A company that fired a worker after she posted negative remarks about her boss on Facebook, discussed in an earlier post, has settled a complaint brought by the National Labor Relations Board by agreeing to revamp its rules to ensure they don’t restrict workers’ rights.
The case involving the employer, American Medical Response of Connecticut Inc. and the employee, Dawnmarie Souza, had become a test of how much latitude employees may have when posting comments about work matters from their home computers on social media sites such as Facebook.
When the National Labor Relations Board issued its complaint about the firing last fall, it alleged the firing was illegal because the online posting constituted “protected concerted activity” under the National Labor Relations Act. That law allows employees to discuss the terms and conditions of their employment with co-workers and others, and the employee involved in the case had posted comments about her supervisor and responded to further comments from her co-workers.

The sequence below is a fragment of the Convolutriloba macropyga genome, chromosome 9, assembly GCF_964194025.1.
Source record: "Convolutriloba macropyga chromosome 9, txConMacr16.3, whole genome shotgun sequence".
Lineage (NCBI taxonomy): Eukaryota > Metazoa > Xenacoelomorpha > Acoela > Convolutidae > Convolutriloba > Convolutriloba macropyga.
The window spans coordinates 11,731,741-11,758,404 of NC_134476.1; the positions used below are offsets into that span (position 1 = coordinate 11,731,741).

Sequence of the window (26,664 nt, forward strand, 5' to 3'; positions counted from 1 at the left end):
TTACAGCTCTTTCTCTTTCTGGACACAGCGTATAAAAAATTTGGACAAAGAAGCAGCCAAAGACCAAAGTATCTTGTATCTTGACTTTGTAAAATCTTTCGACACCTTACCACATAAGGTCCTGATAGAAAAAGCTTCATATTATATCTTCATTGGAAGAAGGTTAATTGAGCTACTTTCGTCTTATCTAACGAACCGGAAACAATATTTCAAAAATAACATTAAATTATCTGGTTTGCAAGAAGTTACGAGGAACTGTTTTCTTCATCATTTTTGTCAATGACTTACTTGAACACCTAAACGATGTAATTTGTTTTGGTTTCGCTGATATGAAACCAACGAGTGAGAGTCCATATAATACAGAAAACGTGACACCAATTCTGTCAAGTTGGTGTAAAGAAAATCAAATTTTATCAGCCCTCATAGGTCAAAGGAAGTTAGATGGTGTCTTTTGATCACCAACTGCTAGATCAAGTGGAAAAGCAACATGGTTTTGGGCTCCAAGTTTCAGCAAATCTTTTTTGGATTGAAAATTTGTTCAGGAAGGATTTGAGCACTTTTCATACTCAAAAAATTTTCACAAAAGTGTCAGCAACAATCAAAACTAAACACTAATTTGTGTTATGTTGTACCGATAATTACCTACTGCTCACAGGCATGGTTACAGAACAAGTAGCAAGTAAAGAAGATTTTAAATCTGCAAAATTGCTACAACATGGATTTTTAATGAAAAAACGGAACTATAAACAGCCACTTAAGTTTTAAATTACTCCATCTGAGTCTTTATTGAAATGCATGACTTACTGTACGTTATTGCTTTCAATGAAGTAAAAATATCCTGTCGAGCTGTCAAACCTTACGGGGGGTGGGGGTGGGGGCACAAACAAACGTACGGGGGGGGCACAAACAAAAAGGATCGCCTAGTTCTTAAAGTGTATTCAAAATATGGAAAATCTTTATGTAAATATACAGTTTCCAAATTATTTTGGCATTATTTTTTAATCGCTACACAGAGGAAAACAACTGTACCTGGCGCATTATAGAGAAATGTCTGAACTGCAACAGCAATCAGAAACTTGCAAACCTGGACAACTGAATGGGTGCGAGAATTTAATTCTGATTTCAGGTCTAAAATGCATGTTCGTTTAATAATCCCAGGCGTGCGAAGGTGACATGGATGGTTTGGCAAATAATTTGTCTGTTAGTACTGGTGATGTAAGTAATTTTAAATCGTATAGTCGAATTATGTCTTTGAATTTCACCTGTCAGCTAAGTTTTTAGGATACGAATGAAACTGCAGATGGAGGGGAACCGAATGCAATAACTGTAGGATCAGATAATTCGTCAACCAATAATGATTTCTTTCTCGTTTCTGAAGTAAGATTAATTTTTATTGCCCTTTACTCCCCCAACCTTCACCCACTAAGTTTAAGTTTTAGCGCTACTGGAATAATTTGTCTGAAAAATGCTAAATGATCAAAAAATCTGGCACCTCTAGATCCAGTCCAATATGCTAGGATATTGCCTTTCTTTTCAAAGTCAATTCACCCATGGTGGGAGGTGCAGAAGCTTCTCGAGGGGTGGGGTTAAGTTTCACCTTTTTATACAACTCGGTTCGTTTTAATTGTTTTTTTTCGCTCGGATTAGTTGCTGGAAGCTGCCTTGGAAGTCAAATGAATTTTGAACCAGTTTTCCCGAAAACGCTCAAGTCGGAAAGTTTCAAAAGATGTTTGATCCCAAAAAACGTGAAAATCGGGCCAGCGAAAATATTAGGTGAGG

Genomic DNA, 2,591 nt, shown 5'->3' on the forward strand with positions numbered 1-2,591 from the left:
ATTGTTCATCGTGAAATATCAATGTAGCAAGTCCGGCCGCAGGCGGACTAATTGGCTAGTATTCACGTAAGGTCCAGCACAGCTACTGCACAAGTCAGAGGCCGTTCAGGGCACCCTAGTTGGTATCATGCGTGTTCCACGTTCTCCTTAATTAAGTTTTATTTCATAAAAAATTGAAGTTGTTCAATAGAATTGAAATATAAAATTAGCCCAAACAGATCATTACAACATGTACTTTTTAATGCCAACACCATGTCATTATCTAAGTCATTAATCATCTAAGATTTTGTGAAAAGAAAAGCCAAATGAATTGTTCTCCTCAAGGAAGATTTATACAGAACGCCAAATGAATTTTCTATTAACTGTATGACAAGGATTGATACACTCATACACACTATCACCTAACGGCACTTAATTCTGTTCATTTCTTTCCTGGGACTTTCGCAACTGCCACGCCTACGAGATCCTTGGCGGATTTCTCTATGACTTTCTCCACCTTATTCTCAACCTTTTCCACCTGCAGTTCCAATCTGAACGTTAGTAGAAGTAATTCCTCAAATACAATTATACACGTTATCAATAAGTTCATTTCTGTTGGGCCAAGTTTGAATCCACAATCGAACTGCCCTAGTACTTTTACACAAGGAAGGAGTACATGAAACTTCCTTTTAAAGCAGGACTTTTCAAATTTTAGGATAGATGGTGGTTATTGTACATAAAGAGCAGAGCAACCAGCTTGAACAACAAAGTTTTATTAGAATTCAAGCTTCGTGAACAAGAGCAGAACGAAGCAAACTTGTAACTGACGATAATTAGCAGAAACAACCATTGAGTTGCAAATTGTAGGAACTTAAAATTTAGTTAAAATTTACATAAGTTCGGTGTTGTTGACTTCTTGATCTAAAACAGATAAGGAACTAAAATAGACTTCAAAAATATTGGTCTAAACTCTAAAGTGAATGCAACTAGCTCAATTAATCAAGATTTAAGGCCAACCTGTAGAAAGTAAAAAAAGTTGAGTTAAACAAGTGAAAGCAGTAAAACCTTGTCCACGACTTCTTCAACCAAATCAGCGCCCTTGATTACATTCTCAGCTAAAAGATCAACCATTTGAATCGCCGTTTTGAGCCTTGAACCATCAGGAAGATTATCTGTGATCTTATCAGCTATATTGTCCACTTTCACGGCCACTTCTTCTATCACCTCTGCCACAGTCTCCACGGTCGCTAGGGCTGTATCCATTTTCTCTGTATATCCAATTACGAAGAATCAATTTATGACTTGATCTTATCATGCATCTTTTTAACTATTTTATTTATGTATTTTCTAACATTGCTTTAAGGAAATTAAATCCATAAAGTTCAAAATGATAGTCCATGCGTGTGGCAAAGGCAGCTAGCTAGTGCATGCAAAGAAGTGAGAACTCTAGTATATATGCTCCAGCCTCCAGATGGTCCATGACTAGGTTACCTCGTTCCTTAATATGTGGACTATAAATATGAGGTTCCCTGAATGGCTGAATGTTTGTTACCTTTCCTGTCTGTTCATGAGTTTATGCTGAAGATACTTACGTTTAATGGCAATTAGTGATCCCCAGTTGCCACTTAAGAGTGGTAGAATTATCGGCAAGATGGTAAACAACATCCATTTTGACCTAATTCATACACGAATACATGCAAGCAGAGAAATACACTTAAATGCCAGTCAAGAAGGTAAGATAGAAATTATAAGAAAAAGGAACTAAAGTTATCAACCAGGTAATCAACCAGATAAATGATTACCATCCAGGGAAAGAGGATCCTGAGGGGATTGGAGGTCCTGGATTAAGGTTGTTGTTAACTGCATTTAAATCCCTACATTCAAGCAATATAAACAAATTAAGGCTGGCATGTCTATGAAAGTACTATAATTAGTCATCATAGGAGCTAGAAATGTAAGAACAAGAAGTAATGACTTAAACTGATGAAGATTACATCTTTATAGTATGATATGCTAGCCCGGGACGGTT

The NLRB had also alleged the company maintained and enforced overly broad rules in its employee handbook regarding blogging, Internet posting, and communications between employees.
Under the terms of the settlement the company agreed to revise its rules. The company agreed not to discipline or discharge employees for engaging in discussions about wages and other work issues when not on the job. As part of the settlement with the NLRB, the company also promised that employee requests for union representation will not be denied in the future and that employees will not be threatened with discipline for requesting union representation.